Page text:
Reply
  15. Thanks so much for this fascinating column – the bit about Queen Victoria was especially incredible. As someone who has been an extremely hands-on mother, both out of love and out of an instinctive belief that a mother is meant to raise her children, I have nevertheless had occasional brief fantasies of someone else handling in all while I went out to rule the world – or at least hide somewhere and read a good book in peace!

    Reply
  16. So happy to meet Karen, who is new to me. I love reading about the “real people” who populated the large households of the past. All those covers are inviting me into a whole new reading experience. Thank you Karen and Mary Jo!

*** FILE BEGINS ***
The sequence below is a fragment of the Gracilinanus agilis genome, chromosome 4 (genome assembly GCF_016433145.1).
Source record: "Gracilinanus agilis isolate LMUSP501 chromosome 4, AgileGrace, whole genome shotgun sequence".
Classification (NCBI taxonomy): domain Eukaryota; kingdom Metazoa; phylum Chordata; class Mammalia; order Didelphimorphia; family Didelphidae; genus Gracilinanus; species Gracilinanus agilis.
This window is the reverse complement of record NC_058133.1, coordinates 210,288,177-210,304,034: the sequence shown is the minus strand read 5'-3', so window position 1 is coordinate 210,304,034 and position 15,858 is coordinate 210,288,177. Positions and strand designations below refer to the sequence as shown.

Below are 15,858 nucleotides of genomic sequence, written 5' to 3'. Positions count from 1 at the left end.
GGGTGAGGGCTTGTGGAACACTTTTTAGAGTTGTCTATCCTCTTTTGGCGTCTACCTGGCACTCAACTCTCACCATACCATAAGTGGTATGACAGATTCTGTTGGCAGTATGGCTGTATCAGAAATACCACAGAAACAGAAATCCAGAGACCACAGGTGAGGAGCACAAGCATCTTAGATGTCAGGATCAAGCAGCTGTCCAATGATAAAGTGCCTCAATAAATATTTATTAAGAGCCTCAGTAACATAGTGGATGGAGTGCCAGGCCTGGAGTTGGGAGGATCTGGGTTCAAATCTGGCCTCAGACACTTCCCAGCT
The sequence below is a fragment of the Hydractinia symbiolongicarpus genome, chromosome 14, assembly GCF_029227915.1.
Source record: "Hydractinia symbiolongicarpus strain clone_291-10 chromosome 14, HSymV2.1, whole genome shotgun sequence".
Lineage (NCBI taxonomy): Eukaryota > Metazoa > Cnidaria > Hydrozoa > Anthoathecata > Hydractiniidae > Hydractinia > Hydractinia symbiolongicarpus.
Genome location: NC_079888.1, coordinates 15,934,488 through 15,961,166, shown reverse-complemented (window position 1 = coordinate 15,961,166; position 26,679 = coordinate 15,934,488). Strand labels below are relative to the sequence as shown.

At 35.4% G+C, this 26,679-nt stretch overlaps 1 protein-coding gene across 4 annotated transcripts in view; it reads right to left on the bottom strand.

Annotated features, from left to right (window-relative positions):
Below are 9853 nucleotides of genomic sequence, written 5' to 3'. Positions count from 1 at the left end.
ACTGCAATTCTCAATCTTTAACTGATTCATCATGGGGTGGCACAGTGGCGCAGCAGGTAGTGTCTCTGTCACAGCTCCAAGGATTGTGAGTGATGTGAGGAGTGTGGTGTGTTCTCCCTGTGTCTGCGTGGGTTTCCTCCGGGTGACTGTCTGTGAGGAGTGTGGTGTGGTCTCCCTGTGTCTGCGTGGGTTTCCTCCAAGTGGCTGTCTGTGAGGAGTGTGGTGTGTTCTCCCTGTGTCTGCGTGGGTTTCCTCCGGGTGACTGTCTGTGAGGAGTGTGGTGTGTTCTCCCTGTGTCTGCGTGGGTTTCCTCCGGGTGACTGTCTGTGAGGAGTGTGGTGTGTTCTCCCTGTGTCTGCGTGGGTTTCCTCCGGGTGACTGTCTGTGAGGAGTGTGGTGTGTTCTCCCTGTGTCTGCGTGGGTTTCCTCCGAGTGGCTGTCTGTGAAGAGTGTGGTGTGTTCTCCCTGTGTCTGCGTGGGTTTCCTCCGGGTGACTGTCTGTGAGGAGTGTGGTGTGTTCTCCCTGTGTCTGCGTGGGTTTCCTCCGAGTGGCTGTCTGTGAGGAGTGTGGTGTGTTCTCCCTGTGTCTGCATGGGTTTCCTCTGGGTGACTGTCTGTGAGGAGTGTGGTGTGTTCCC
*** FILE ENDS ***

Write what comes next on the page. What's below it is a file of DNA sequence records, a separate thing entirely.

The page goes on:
When I travel, I make a point of seeking out the downstairs experience. One such place that was a disappointment to me was a Russian palace kitchen, where instead of learning how the staff put on meals, all they talked about was how Rasputin was killed there. Interesting, but Not What I Came For, lol. At the other end of the spectrum, King Henry VIII’s kitchens at Hampton Court are not to be missed, they are fascinating and well presented.
    I don’t remember ever seeing the nursery quarters anywhere, though, so I look forward to The Royal Nanny with pleasure.

    Reply
  17. So happy to meet Karen, who is new to me. I love reading about the “real people” who populated the large households of the past. All those covers are inviting me into a whole new reading experience. Thank you Karen and Mary Jo!